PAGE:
Friday, January 16, 2009

An apple a day...?

We just came back from Dr. Gordon where we got the results from the tests Rebecca had earlier this week. The news isn’t very good.

The CT results are mixed, some shrinkage and some growth of tumor. The blood levels have gone up a lot… From 58 to 83 to 129. The combined reading of these results is not definitive but ‘probably’ indicates that the new drug, Faslodex, is not being effective.

The options that we are considering are:

Give Faslodex more time and check in again in 2 months.

Or

Start chemo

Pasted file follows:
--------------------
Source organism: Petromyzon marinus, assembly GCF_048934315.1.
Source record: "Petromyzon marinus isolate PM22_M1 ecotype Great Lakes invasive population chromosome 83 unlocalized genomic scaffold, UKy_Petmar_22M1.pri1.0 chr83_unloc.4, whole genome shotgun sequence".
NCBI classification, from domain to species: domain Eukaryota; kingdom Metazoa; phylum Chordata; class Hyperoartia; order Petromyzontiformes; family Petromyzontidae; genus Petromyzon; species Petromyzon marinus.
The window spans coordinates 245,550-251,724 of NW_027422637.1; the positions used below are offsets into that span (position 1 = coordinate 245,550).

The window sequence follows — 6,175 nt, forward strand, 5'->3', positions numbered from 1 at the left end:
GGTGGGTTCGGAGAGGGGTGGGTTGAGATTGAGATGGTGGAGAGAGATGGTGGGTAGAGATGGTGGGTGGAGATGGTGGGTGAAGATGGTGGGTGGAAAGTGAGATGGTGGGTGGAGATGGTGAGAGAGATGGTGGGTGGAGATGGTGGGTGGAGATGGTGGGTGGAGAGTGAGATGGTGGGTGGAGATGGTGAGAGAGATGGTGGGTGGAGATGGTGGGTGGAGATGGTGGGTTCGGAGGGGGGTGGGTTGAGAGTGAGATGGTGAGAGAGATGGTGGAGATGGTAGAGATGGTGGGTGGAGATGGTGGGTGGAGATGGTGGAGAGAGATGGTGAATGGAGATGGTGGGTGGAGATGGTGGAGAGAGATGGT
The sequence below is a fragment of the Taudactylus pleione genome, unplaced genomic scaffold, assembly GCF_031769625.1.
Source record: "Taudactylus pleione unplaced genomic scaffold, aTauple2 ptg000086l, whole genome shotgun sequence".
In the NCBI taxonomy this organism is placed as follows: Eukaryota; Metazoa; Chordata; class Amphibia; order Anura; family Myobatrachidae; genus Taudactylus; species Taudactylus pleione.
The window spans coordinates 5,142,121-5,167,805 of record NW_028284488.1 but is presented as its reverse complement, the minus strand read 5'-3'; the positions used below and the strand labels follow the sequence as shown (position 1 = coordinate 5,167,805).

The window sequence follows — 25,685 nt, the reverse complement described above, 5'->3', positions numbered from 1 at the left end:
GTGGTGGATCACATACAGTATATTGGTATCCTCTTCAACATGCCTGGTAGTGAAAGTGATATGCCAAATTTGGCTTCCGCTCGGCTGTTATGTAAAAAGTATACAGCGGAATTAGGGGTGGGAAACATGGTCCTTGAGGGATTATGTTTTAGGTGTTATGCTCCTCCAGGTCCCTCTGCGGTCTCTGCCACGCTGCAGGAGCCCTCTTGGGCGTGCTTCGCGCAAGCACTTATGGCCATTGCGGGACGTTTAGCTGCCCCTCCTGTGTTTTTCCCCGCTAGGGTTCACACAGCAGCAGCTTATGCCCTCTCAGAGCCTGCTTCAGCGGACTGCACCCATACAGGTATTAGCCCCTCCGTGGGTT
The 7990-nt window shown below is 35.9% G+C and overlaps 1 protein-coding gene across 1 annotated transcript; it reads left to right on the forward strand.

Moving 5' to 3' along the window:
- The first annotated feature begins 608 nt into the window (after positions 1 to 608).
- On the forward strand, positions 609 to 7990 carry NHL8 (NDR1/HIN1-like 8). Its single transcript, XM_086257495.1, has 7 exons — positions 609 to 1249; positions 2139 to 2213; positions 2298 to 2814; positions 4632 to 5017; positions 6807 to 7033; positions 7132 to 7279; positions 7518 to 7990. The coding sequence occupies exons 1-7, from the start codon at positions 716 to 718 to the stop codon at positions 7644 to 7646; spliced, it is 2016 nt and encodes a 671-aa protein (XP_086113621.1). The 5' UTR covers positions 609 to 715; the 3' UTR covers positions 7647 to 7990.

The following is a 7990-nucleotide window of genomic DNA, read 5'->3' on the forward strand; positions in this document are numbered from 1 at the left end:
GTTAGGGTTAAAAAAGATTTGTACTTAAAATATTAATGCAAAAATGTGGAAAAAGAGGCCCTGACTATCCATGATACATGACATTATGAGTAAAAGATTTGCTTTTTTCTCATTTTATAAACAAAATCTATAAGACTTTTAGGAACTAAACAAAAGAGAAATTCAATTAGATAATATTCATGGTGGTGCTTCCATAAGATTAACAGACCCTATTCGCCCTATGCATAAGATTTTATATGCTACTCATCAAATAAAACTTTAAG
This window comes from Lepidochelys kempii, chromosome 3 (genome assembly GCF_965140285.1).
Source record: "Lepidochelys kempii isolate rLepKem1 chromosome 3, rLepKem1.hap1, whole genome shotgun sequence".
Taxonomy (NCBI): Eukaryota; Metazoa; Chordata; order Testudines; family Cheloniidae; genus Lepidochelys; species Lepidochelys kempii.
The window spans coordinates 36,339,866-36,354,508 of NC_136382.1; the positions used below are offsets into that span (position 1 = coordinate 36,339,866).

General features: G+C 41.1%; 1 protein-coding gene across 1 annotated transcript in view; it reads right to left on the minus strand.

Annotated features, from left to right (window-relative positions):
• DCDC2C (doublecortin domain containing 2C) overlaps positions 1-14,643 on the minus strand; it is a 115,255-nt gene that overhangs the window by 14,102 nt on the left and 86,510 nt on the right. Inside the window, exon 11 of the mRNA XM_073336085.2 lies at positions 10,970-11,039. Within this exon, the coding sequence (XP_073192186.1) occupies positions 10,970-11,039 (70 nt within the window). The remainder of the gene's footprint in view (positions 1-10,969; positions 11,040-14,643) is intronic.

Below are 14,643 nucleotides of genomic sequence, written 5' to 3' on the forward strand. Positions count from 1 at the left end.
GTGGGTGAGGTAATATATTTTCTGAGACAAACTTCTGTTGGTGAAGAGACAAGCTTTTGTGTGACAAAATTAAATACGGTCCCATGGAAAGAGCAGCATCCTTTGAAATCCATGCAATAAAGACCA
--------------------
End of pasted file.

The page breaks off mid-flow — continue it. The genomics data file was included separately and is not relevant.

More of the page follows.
The first chemo that would be on offer is one of the taxanes, Taxotere or Taxol, they have slightly different side effects but have in common that neither have significant nausea nor fatigue side effects. They do cause hair loss.

There would also be some additional treatments that could be administered along with the chemo such as Avastin or Sutent. These are both ‘targeted’ drugs that use different strategies for disrupting the processes by which cancer grows at the cellular level. Avistin was recently approved by the FDA for breast cancer and Sutent is in clinical trials.

Either way, if stay with Faslodex or go to a Taxane, the expectation is that Rebecca will still be up and about and ‘doing her thing’.

4 comments:

Anonymous said...